Evaluating the feasibility and efficacy of a self-administered manual-based stress management intervention for individuals with asthma: Results from a controlled study

Jill Hockemeyer, Joshua Morrison Smyth

Research output: Contribution to journalArticle

32 Citations (Scopus)

Abstract

Several behavioral medicine interventions (eg, relaxation training and written emotional expression) have been proposed as effective supplemental treatments for individuals with chronic illnesses such as asthma. Whether these treatments are feasible or effective in a manual-based, self-administered format is unclear, and few studies have examined the effectiveness of such treatments presented in a complementary format. We examined the feasibility and effectiveness of a 4-week stress management treatment compared with a matched placebo intervention in young adults with asthma. Both groups considered the workbooks credible treatment interventions and completed them conscientiously. The treatment group showed significant improvement in measures of lung function compared with the placebo group, but analysis revealed no differences in measures of perceived stress. These findings provide initial support for the feasibility of self-administered manual-based interventions and some evidence that they can produce health benefits in individuals with asthma and, perhaps, other chronic conditions.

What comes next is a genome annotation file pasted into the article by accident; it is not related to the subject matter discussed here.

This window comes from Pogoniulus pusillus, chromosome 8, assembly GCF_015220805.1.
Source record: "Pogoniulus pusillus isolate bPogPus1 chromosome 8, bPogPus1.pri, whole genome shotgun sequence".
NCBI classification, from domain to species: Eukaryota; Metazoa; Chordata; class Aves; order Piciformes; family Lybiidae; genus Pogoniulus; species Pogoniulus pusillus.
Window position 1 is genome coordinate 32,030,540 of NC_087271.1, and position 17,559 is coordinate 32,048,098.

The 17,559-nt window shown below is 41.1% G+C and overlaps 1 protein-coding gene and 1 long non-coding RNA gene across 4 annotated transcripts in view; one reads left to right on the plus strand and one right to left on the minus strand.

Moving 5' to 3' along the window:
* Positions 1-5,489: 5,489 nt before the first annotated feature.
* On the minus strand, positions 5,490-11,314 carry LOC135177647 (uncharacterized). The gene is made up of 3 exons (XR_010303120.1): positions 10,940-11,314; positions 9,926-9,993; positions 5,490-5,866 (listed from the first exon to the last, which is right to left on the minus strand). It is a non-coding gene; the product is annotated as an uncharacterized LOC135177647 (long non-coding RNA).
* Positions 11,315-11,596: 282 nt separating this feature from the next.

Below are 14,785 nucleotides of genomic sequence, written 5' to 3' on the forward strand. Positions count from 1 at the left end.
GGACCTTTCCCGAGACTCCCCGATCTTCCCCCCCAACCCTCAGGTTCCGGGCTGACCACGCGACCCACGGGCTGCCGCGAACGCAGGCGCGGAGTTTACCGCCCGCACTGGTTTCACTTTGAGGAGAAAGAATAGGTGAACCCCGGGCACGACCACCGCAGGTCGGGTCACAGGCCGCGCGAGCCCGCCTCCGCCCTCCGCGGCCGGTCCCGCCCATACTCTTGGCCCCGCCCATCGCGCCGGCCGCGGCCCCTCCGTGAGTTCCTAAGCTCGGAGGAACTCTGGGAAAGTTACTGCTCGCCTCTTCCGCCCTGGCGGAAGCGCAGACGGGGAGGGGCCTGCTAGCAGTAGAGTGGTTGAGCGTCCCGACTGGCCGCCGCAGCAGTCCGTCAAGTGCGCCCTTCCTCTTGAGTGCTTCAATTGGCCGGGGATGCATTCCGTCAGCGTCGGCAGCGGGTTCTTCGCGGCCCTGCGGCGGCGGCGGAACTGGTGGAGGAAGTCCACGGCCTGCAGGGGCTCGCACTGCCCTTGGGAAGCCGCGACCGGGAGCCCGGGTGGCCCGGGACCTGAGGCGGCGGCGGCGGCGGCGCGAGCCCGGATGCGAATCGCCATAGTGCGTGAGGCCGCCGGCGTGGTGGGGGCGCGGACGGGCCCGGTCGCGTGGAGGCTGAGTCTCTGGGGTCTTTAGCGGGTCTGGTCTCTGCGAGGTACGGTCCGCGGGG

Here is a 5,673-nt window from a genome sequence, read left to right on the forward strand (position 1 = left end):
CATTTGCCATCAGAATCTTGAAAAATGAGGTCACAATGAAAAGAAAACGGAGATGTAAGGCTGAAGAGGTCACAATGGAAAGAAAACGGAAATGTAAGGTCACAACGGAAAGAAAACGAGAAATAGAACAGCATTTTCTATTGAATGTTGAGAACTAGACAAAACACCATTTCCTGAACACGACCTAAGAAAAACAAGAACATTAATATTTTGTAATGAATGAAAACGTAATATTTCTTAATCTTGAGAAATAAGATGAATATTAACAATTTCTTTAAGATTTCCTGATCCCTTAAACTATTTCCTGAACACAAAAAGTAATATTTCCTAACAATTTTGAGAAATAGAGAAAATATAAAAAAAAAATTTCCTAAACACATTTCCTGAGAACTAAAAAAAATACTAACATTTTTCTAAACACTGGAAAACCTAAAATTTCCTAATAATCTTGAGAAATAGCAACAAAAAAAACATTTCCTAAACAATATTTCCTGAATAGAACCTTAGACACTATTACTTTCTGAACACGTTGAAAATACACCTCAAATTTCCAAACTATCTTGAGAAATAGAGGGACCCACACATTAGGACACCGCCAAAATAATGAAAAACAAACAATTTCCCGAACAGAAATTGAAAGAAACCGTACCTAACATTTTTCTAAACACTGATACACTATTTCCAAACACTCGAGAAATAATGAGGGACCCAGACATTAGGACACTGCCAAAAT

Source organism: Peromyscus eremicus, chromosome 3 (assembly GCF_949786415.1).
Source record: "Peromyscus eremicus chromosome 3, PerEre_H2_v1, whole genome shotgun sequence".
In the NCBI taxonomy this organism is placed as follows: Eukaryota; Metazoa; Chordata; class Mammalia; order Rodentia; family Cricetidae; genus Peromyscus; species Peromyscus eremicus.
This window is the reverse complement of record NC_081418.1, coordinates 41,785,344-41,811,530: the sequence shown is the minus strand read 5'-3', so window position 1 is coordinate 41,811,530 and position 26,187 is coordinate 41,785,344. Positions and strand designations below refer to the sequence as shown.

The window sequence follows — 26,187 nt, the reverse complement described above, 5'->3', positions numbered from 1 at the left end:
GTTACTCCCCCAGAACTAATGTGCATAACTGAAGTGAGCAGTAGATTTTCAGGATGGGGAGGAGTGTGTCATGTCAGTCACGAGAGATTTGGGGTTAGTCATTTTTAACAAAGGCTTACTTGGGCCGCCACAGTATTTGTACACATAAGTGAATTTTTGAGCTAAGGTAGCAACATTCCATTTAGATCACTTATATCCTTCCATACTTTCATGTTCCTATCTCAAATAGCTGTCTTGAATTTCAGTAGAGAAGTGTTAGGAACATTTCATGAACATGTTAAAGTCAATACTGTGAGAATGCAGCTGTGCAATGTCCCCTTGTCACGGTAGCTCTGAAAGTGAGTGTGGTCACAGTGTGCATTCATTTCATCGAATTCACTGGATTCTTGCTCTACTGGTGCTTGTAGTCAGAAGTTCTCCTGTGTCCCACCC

Original languageEnglish (US)
Pages (from-to)161-172
Number of pages12
JournalBehavioral Medicine
Volume27
Issue number4
DOIs
StatePublished - Jan 1 2002

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Asthma
Placebos
Behavioral Medicine
Therapeutics
Insurance Benefits
Young Adult
Chronic Disease
Lung

All Science Journal Classification (ASJC) codes

  • Applied Psychology
  • Psychiatry and Mental health

Cite this

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